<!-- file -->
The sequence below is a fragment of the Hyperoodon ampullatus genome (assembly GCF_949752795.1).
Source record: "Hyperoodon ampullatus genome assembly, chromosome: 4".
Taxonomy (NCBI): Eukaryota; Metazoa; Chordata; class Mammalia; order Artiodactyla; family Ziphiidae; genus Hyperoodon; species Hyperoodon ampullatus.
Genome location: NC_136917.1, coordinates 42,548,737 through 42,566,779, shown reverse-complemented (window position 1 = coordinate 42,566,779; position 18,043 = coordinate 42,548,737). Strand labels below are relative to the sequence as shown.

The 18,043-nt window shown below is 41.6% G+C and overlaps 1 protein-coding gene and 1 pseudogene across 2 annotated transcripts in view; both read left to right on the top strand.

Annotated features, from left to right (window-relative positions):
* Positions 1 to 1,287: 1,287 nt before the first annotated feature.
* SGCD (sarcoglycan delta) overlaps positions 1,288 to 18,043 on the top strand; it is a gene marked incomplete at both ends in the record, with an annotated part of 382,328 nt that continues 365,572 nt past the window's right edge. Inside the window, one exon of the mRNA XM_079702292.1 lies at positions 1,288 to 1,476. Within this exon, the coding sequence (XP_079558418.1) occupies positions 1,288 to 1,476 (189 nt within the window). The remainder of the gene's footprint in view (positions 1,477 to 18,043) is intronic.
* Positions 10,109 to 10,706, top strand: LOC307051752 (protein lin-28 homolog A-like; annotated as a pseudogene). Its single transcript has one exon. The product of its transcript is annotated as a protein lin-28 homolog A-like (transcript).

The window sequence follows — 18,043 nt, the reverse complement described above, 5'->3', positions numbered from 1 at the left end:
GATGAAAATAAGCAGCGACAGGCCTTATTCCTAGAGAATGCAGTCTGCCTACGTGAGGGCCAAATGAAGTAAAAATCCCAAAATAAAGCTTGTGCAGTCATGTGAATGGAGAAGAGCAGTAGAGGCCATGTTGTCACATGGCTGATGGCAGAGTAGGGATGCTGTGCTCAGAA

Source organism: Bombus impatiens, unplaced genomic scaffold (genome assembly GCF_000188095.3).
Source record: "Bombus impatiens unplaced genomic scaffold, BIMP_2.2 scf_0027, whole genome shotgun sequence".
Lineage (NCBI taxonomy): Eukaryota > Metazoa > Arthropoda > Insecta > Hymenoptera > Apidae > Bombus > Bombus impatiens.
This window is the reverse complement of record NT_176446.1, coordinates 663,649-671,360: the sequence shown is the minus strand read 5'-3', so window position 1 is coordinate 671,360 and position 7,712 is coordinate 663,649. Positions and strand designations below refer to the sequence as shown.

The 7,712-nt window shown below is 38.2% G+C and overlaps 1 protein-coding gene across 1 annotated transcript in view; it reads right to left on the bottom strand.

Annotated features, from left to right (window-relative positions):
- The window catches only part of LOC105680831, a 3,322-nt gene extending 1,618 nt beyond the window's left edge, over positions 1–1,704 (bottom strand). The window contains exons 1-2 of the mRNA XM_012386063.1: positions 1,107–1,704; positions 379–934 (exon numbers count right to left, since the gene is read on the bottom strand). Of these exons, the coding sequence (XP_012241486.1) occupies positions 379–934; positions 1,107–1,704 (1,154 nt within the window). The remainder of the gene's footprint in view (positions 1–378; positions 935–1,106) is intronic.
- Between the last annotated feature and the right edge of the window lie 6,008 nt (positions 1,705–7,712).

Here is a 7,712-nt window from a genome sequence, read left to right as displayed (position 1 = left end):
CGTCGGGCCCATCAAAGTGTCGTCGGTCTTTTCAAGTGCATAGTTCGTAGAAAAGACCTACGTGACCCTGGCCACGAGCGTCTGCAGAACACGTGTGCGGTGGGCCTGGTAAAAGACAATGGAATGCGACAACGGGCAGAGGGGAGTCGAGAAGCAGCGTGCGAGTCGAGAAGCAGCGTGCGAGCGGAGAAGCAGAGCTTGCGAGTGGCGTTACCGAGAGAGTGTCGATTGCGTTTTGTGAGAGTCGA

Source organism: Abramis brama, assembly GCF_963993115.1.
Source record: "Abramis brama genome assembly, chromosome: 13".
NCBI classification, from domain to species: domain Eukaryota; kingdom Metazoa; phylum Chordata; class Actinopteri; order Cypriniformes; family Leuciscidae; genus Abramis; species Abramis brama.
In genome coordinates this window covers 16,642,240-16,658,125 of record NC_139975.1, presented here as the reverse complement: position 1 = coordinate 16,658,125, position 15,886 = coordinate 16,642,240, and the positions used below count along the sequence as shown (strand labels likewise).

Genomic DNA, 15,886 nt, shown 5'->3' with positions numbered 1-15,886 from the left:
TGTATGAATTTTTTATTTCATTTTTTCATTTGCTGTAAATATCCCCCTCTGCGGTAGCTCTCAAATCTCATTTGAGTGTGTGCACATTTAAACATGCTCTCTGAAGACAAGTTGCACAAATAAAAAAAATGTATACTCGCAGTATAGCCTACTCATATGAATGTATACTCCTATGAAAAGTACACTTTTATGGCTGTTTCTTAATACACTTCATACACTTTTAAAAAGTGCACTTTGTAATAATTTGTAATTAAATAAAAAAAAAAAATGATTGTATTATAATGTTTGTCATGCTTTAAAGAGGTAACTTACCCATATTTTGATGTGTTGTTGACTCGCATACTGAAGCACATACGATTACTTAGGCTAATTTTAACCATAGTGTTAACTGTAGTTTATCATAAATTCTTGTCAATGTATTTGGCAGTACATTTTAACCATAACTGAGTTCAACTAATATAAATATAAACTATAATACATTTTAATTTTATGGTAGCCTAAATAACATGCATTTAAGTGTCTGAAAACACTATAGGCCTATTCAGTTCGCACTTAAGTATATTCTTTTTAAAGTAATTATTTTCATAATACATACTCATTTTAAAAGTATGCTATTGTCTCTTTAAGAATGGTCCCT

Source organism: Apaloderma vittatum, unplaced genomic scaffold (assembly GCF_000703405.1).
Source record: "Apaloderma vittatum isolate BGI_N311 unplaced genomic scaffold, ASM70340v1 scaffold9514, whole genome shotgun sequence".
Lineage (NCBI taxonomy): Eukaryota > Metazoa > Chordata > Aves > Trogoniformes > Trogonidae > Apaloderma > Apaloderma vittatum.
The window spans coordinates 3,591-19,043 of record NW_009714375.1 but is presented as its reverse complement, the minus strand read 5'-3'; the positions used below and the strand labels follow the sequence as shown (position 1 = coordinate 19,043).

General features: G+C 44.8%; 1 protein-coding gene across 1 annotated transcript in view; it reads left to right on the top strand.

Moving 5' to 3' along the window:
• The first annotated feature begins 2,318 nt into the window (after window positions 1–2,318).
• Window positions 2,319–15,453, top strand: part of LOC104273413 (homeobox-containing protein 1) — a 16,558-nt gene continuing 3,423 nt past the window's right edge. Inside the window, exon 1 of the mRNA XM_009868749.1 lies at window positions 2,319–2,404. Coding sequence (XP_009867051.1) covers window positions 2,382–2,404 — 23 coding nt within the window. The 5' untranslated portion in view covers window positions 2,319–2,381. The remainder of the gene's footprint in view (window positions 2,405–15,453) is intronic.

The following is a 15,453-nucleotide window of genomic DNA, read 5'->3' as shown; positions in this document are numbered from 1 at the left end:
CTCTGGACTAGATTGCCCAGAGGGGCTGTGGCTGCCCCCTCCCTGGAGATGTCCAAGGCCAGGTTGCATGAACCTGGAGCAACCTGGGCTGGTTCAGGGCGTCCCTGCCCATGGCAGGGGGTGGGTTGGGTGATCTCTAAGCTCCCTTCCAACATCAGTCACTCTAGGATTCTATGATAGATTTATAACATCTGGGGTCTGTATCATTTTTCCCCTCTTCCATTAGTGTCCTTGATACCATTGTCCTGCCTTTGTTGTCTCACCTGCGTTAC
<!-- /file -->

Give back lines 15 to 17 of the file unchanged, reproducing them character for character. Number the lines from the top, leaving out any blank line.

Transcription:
This window is the reverse complement of record NT_176446.1, coordinates 663,649-671,360: the sequence shown is the minus strand read 5'-3', so window position 1 is coordinate 671,360 and position 7,712 is coordinate 663,649. Positions and strand designations below refer to the sequence as shown.

The 7,712-nt window shown below is 38.2% G+C and overlaps 1 protein-coding gene across 1 annotated transcript in view; it reads right to left on the bottom strand.

Annotated features, from left to right (window-relative positions):